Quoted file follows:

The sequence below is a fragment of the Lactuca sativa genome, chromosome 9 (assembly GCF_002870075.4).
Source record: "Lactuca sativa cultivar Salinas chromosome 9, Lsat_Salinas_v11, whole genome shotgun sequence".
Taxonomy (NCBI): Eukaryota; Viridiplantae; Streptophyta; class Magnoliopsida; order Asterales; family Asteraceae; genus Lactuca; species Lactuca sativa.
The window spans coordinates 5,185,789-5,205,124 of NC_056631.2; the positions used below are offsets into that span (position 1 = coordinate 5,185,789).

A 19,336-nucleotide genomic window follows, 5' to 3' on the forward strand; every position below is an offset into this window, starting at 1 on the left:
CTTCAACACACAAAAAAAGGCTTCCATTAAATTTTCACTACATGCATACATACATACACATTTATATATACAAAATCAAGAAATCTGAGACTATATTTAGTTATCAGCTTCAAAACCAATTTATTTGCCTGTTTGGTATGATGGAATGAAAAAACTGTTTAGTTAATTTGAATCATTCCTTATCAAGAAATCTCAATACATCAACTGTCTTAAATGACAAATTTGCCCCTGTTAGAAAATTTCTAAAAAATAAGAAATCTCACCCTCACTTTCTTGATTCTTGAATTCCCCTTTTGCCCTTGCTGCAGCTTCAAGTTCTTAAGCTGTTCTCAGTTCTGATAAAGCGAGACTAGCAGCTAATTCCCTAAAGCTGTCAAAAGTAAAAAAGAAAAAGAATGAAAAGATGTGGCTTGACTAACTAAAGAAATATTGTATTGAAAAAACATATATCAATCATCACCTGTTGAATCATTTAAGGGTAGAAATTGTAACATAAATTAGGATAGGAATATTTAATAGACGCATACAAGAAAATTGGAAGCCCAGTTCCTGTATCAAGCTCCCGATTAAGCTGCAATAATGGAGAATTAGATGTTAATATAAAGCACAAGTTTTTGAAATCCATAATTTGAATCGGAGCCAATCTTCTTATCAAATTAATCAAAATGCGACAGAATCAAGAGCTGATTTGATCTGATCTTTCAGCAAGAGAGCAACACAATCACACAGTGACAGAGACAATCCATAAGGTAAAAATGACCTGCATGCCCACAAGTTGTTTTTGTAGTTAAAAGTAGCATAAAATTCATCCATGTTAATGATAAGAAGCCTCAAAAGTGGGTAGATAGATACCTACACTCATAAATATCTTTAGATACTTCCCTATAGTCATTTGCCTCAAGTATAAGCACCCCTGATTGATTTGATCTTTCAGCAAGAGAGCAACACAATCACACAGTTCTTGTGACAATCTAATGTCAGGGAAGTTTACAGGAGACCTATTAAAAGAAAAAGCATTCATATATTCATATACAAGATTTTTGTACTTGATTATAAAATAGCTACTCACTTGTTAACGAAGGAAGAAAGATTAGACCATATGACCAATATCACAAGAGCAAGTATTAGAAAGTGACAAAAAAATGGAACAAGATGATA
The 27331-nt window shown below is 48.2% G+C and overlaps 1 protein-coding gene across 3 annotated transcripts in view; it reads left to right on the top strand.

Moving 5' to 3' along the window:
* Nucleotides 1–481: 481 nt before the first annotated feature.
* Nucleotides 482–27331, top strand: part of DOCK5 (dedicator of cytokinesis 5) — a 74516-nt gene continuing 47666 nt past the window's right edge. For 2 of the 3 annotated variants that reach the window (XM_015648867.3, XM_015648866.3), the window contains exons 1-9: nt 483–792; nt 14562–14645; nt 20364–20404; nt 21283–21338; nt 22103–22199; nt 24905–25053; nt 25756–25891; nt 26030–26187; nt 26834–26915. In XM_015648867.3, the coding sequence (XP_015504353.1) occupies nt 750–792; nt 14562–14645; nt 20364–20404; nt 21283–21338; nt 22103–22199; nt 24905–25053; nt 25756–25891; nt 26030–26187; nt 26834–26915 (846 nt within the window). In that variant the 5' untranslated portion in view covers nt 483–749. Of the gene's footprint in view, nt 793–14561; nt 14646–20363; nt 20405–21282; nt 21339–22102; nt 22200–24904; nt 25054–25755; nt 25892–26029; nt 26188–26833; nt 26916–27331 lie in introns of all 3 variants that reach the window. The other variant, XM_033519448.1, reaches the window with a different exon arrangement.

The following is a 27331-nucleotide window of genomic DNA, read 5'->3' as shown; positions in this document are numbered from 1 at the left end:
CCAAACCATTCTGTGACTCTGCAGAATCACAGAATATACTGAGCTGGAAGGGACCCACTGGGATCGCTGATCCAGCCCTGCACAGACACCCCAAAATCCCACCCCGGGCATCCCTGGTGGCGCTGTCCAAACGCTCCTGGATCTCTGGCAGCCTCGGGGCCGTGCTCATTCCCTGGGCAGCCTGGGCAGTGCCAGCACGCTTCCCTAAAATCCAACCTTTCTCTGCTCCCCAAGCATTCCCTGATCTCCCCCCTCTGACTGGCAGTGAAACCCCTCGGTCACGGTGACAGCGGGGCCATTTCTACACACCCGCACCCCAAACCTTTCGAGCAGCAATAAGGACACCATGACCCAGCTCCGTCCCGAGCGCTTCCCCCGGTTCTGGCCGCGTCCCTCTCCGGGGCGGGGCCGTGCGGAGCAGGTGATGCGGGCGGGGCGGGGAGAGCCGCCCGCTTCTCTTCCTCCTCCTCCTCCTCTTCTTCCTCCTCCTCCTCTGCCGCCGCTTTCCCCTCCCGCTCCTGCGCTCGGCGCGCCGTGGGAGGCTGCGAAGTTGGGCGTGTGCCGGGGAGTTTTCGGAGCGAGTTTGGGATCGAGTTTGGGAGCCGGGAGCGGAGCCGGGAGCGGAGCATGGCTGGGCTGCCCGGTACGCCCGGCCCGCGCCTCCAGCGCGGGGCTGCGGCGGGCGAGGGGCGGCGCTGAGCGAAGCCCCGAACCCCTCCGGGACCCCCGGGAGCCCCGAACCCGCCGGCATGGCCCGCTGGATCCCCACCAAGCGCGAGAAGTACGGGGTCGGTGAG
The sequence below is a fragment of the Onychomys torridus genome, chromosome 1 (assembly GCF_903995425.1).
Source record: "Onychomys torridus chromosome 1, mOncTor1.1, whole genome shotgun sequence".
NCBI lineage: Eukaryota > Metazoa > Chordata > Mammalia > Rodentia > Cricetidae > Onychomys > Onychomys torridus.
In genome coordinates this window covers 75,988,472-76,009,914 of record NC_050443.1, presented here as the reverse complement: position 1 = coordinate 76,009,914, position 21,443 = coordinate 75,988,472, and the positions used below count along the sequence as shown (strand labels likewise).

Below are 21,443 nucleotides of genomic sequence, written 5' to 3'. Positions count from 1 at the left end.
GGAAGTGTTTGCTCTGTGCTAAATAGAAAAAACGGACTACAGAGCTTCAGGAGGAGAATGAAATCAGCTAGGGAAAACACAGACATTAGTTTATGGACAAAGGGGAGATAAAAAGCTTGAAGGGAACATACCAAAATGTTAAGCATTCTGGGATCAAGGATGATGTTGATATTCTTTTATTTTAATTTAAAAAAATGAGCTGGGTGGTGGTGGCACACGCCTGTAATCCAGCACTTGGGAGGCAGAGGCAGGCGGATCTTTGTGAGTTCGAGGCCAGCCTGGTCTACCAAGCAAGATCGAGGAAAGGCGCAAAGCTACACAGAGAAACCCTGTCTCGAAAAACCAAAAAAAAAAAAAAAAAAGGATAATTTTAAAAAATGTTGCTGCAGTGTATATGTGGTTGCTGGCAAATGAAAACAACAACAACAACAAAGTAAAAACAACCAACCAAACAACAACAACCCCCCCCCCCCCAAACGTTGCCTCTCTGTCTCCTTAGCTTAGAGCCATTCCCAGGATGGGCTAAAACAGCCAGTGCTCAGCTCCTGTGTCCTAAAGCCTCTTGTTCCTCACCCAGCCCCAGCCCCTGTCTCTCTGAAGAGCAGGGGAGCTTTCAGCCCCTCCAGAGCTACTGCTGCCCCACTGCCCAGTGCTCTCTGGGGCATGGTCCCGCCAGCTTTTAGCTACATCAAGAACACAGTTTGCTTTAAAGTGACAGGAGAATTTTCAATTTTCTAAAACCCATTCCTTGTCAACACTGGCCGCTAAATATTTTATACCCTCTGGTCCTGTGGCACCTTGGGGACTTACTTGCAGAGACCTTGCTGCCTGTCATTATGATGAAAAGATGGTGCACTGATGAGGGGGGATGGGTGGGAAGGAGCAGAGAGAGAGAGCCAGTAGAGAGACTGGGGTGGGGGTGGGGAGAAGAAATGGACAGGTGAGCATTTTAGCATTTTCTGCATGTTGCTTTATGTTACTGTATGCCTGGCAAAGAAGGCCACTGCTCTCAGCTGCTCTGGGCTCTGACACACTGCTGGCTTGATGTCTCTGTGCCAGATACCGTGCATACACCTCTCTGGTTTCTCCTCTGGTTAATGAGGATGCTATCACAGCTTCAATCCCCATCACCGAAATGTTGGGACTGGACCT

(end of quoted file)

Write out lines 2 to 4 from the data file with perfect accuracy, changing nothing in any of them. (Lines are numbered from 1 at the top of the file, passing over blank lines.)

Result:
Source record: "Lactuca sativa cultivar Salinas chromosome 9, Lsat_Salinas_v11, whole genome shotgun sequence".
Taxonomy (NCBI): Eukaryota; Viridiplantae; Streptophyta; class Magnoliopsida; order Asterales; family Asteraceae; genus Lactuca; species Lactuca sativa.
The window spans coordinates 5,185,789-5,205,124 of NC_056631.2; the positions used below are offsets into that span (position 1 = coordinate 5,185,789).